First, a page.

After Wednesday’s vice-presidential debate between Senator Kamala Harris and Vice President Mike Pence, Pence’s wife, Karen, was pointedly not wearing a mask. (Alex Wong / Getty)

Masks, in this conception of things, are not tools of public health; they are weapons in America’s ongoing culture war. They cannot be understood outside the context of partisanship, of factionalism, of “playing politics”—of battle. The absurdity of it all is also a tragedy: Trump and his allies are now trapped in a flawed argument of their own making. They are reluctant to wear masks precisely because they have spent months insisting that masks are not objects, but signals of virtue (“virtue,” apparently, being territory they have ceded to the other side). They have caught COVID-19 to own the libs. And now they are exposing more people—people who often have little choice in the matter—to a virus that is spread through human breath. It is a profound dereliction of duty and of basic decency. It did not have to be this way.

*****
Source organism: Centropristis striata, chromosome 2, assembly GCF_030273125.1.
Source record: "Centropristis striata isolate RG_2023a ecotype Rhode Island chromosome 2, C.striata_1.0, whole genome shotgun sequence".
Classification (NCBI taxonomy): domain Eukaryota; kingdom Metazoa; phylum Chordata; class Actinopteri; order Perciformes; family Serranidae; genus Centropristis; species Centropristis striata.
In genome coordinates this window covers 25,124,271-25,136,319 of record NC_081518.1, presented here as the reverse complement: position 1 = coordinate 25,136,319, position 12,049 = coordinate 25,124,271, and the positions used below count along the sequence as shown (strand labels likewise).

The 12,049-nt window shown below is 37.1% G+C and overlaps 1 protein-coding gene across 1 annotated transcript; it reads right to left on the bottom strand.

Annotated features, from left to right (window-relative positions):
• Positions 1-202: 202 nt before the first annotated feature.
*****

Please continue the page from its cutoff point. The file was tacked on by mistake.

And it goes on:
In June, Adam Aron, the CEO of AMC Theaters, made an announcement: The chain’s Cineplexes, he said, would not require patrons to wear masks when the theaters gradually reopened to the American public. AMC, Aron explained, didn’t “want to be drawn into a political controversy.” (Aron, his announcement having drawn him into a political controversy, later reversed that decision.) Also that month, as Trump was preparing for an in-person rally in Tulsa, Oklahoma, MSNBC interviewed a man who was waiting to attend the event. The man was not wearing a face mask. The reporter asked him why. “We had a friend who died from COVID, and his son was on a ventilator; he almost died,” he explained. “So we know it’s real. But then at the same time, you don’t know what the facts are; you feel like maybe one side plays it one way and the other side plays it another.”

So the man understood, intimately, the threat of the virus; he chose not to wear a mask anyway. And he subjected everyone around him to the same logic. This is another way the Trump administration has eroded norms; the norm in this case is community itself. Notions of shared responsibility, of common fates, of mutual compassion all crumple under the weight of a mask that has been weaponized.